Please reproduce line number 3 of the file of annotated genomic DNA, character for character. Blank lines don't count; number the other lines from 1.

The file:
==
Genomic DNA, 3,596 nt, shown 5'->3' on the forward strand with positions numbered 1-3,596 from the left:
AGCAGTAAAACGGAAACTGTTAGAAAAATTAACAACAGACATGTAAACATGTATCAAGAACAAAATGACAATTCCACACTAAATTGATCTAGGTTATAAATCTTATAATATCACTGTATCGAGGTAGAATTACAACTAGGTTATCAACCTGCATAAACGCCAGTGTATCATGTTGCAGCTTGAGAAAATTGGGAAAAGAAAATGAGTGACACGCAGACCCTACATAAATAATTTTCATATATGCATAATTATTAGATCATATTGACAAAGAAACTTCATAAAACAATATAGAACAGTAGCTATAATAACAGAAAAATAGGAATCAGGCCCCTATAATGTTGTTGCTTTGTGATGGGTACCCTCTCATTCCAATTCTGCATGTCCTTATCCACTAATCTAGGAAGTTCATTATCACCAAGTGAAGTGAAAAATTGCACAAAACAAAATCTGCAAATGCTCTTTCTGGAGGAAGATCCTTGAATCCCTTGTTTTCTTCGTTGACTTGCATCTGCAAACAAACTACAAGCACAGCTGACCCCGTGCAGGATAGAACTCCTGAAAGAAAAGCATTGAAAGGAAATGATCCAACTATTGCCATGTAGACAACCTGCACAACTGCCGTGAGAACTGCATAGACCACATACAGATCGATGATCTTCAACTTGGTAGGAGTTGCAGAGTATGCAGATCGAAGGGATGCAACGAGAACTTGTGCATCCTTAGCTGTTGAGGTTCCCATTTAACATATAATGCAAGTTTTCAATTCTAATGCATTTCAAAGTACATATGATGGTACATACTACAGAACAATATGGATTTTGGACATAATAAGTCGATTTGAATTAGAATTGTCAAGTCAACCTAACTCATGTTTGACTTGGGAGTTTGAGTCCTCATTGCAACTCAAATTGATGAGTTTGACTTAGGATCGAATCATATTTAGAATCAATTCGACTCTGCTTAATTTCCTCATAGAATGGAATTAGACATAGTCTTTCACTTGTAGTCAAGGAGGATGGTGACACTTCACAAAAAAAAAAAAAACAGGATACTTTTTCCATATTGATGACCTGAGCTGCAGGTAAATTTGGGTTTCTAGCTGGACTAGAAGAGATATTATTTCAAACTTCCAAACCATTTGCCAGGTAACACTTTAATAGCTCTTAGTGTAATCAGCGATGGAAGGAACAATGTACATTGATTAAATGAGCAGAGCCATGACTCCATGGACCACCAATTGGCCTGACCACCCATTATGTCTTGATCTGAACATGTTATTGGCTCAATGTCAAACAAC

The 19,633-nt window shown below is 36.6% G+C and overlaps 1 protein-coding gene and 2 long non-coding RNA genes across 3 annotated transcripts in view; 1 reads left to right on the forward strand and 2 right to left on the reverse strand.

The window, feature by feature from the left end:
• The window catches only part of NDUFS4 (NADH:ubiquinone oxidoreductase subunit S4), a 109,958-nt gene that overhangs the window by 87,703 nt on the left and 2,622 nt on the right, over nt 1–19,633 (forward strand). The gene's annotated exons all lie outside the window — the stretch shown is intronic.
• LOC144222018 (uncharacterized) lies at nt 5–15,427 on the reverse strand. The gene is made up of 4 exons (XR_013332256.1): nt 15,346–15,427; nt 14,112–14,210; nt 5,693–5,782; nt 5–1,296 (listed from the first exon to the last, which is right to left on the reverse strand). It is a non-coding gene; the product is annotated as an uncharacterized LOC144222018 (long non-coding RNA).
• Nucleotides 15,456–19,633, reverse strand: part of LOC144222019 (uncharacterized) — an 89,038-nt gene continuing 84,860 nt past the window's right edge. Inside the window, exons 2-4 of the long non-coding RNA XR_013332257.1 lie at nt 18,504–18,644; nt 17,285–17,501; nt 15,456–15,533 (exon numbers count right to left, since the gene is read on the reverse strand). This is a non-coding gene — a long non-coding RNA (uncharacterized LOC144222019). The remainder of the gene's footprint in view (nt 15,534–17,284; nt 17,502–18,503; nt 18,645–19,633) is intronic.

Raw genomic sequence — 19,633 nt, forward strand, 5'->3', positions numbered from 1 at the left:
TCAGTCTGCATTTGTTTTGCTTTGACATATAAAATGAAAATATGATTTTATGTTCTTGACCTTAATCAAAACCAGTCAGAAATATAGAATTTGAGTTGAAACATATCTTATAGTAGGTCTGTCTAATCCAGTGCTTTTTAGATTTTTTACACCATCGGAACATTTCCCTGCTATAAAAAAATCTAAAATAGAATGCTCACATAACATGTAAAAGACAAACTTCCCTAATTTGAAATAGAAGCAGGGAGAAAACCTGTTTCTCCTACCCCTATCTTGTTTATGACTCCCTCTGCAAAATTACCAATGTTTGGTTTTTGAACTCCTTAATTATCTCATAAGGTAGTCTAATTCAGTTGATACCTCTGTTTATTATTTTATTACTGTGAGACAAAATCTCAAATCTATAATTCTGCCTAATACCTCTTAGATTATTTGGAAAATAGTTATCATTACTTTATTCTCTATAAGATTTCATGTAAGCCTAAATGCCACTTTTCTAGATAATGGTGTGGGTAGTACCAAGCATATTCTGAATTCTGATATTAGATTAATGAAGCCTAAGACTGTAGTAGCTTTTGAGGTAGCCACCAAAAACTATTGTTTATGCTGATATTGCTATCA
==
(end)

The 19,633-nt window shown below is 36.6% G+C and overlaps 1 protein-coding gene and 2 long non-coding RNA genes across 3 annotated transcripts in view; 1 reads left to right on the forward strand and 2 right to left on the reverse strand.